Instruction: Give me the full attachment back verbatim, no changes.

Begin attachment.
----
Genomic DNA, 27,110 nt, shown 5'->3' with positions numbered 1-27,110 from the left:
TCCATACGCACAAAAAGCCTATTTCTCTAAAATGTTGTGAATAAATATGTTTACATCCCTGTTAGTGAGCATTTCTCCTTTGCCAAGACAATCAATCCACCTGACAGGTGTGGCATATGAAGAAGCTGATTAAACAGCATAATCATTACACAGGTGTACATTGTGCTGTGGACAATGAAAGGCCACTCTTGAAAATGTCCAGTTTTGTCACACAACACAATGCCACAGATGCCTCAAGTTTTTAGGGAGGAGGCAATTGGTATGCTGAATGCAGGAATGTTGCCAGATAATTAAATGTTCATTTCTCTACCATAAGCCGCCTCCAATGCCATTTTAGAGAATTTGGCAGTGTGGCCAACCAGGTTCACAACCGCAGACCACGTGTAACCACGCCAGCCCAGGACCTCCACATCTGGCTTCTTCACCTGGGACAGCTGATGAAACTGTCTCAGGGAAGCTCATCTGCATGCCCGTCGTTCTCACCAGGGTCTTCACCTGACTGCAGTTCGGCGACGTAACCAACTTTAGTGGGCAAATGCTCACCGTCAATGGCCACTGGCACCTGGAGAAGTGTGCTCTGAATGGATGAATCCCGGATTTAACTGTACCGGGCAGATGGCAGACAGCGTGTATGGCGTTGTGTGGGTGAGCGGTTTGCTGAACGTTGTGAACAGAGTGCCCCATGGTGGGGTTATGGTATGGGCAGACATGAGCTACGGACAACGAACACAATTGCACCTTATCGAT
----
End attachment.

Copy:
Genomic DNA, 27,110 nt, shown 5'->3' with positions numbered 1-27,110 from the left:
TCCATACGCACAAAAAGCCTATTTCTCTAAAATGTTGTGAATAAATATGTTTACATCCCTGTTAGTGAGCATTTCTCCTTTGCCAAGACAATCAATCCACCTGACAGGTGTGGCATATGAAGAAGCTGATTAAACAGCATAATCATTACACAGGTGTACATTGTGCTGTGGACAATGAAAGGCCACTCTTGAAAATGTCCAGTTTTGTCACACAACACAATGCCACAGATGCCTCAAGTTTTTAGGGAGGAGGCAATTGGTATGCTGAATGCAGGAATGTTGCCAGATAATTAAATGTTCATTTCTCTACCATAAGCCGCCTCCAATGCCATTTTAGAGAATTTGGCAGTGTGGCCAACCAGGTTCACAACCGCAGACCACGTGTAACCACGCCAGCCCAGGACCTCCACATCTGGCTTCTTCACCTGGGACAGCTGATGAAACTGTCTCAGGGAAGCTCATCTGCATGCCCGTCGTTCTCACCAGGGTCTTCACCTGACTGCAGTTCGGCGACGTAACCAACTTTAGTGGGCAAATGCTCACCGTCAATGGCCACTGGCACCTGGAGAAGTGTGCTCTGAATGGATGAATCCCGGATTTAACTGTACCGGGCAGATGGCAGACAGCGTGTATGGCGTTGTGTGGGTGAGCGGTTTGCTGAACGTTGTGAACAGAGTGCCCCATGGTGGGGTTATGGTATGGGCAGACATGAGCTACGGACAACGAACACAATTGCACCTTATCGAT